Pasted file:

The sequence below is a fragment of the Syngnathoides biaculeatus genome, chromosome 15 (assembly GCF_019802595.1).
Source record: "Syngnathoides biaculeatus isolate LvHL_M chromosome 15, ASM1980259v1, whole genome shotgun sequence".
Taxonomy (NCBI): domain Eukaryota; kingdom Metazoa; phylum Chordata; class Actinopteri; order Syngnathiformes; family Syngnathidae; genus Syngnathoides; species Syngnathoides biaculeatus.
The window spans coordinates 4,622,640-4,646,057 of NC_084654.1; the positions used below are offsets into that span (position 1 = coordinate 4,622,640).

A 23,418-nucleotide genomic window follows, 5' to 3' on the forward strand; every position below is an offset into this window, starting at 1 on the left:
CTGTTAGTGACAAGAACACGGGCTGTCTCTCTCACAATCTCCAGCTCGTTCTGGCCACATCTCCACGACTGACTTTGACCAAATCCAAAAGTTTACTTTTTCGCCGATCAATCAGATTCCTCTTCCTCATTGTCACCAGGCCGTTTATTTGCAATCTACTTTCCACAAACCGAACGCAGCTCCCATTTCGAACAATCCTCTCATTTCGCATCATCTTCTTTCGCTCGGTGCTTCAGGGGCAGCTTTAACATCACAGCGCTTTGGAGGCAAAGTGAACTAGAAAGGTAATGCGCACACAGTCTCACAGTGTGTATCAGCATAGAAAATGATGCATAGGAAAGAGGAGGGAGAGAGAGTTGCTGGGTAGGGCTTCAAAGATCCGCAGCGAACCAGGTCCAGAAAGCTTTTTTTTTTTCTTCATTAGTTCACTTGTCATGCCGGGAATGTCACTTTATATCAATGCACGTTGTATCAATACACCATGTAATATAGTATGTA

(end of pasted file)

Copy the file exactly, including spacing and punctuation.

The sequence below is a fragment of the Syngnathoides biaculeatus genome, chromosome 15 (assembly GCF_019802595.1).
Source record: "Syngnathoides biaculeatus isolate LvHL_M chromosome 15, ASM1980259v1, whole genome shotgun sequence".
Taxonomy (NCBI): domain Eukaryota; kingdom Metazoa; phylum Chordata; class Actinopteri; order Syngnathiformes; family Syngnathidae; genus Syngnathoides; species Syngnathoides biaculeatus.
The window spans coordinates 4,622,640-4,646,057 of NC_084654.1; the positions used below are offsets into that span (position 1 = coordinate 4,622,640).

A 23,418-nucleotide genomic window follows, 5' to 3' on the forward strand; every position below is an offset into this window, starting at 1 on the left:
CTGTTAGTGACAAGAACACGGGCTGTCTCTCTCACAATCTCCAGCTCGTTCTGGCCACATCTCCACGACTGACTTTGACCAAATCCAAAAGTTTACTTTTTCGCCGATCAATCAGATTCCTCTTCCTCATTGTCACCAGGCCGTTTATTTGCAATCTACTTTCCACAAACCGAACGCAGCTCCCATTTCGAACAATCCTCTCATTTCGCATCATCTTCTTTCGCTCGGTGCTTCAGGGGCAGCTTTAACATCACAGCGCTTTGGAGGCAAAGTGAACTAGAAAGGTAATGCGCACACAGTCTCACAGTGTGTATCAGCATAGAAAATGATGCATAGGAAAGAGGAGGGAGAGAGAGTTGCTGGGTAGGGCTTCAAAGATCCGCAGCGAACCAGGTCCAGAAAGCTTTTTTTTTTTCTTCATTAGTTCACTTGTCATGCCGGGAATGTCACTTTATATCAATGCACGTTGTATCAATACACCATGTAATATAGTATGTA